43. ^ a b GrannyD: Walking Across America in my 90th Year, Doris Haddock and Dennis Burke, 2001,Villard, NY
  44. ^ Hevesi, Dennis (March 11, 2010). "Doris Haddock, Cross-Country Walker, Dies at 100". Retrieved February 6, 2018 – via
  45. ^ Reports, From Staff. "Local Chad Sigmon travels coast to coast raising mental health awareness". Retrieved February 6, 2018.
  46. ^ News, Ainslee S. Wittig Arizona Range. "Increasing mental health awareness". Retrieved February 6, 2018.
  47. ^ Mario Fraioli (December 29, 2009). "Katie Visco Completes Run Across America". Running Competitor.
  48. ^ " – このドメインはお名前.comで取得されています。". Retrieved February 6, 2018.
  49. ^ Rote, Kyle; Pettigrew, Joe (2009). Living Life in the Zone: A 40-Day Spiritual Gameplan for Men (2009 ed.). Thomas Nelson Inc. p. 289. ISBN 978-0-8499-4652-3.
  50. ^ "Fla. boy walking to D.C. for homeless kids". Retrieved June 19, 2014.
  51. ^ Marshall, Joyce (May 21, 2010). "12-year-old Florida boy takes Six Flags break during 2,500-mile walk | Today's Buzz". Star Telegram. Retrieved June 19, 2014.
  52. ^ Prater, Erin (June 19, 2013). "A war veteran, a flag and a mission". The Gazette. Retrieved July 14, 2013.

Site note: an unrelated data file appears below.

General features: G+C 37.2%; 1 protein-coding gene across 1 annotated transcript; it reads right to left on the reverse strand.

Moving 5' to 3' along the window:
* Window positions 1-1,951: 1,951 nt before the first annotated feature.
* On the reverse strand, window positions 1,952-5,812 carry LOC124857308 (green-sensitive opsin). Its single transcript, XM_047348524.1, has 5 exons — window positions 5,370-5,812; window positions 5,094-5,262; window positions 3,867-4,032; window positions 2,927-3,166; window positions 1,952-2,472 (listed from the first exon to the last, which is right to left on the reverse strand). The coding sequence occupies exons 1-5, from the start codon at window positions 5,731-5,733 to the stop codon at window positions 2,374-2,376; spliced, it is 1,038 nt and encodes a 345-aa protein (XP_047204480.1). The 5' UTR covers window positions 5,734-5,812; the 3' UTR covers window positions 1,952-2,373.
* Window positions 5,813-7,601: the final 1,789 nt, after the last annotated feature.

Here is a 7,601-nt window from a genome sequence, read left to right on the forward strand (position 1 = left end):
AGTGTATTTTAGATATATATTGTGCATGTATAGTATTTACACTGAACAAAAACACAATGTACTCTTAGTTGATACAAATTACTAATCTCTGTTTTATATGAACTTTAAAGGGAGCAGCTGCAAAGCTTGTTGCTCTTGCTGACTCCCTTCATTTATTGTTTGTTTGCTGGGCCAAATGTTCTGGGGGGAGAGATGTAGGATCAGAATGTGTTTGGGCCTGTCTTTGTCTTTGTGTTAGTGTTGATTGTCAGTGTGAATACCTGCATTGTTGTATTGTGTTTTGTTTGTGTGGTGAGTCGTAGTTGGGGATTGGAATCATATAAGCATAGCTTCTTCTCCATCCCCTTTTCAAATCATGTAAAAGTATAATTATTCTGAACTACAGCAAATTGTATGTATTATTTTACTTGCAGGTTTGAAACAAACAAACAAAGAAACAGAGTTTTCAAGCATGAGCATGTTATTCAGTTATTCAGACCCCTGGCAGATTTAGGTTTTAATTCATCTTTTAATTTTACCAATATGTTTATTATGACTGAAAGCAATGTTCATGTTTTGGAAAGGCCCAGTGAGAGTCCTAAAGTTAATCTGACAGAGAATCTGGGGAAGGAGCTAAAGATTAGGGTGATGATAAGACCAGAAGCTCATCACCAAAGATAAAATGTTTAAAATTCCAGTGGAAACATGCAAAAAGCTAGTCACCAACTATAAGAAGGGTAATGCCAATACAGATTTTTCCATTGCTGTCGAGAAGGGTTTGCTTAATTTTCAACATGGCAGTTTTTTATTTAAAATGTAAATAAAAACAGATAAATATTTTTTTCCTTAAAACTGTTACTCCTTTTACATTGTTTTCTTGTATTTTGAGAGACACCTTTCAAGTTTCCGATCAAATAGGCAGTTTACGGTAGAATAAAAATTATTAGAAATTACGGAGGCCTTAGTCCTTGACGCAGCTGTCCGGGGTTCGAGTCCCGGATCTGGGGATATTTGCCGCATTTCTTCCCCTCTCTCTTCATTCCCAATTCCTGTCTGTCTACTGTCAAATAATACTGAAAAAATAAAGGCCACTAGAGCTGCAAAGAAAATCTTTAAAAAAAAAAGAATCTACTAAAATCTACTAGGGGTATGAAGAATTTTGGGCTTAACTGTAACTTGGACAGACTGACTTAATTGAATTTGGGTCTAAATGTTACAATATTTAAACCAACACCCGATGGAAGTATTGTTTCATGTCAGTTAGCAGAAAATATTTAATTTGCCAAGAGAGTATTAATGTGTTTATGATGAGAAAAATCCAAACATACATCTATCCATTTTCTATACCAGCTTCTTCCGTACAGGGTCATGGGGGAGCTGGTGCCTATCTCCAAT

53. ^ Miller, Roxann (August 22, 2011). "Rhode Island man treks through Chambersburg on way to ground zero". The Herald. Retrieved July 19, 2013.
  54. ^ "Faces of Our Fallen" (PDF). The City of Coronado California. City of Coronado, California. Archived from the original (PDF) on October 4, 2013. Retrieved July 14, 2013.
  55. ^ Rangel, Alexis (May 7, 2013). "One man's extraordinary walk across America". Imperial Valley Press News. Retrieved July 15, 2013.
  56. ^ "Man walking across America comes through Inland Empire, San Gabriel Valley". Retrieved May 3, 2015.
  57. ^ a b c ""Freedom-Walker" Carries Nation's Flag Cross-country". Retrieved May 2, 2015.
  58. ^ "Going for a long walk: National prayer trek brings pastor through Bullhead City". Retrieved May 2, 2015.
  59. ^ Roanoke Beacon, April 23, 2014. "Pastor's trek across America is God's idea"
  60. ^ The Coastland Times, April 20, 2014. "Cross country walk to start in Kill Devil Hills"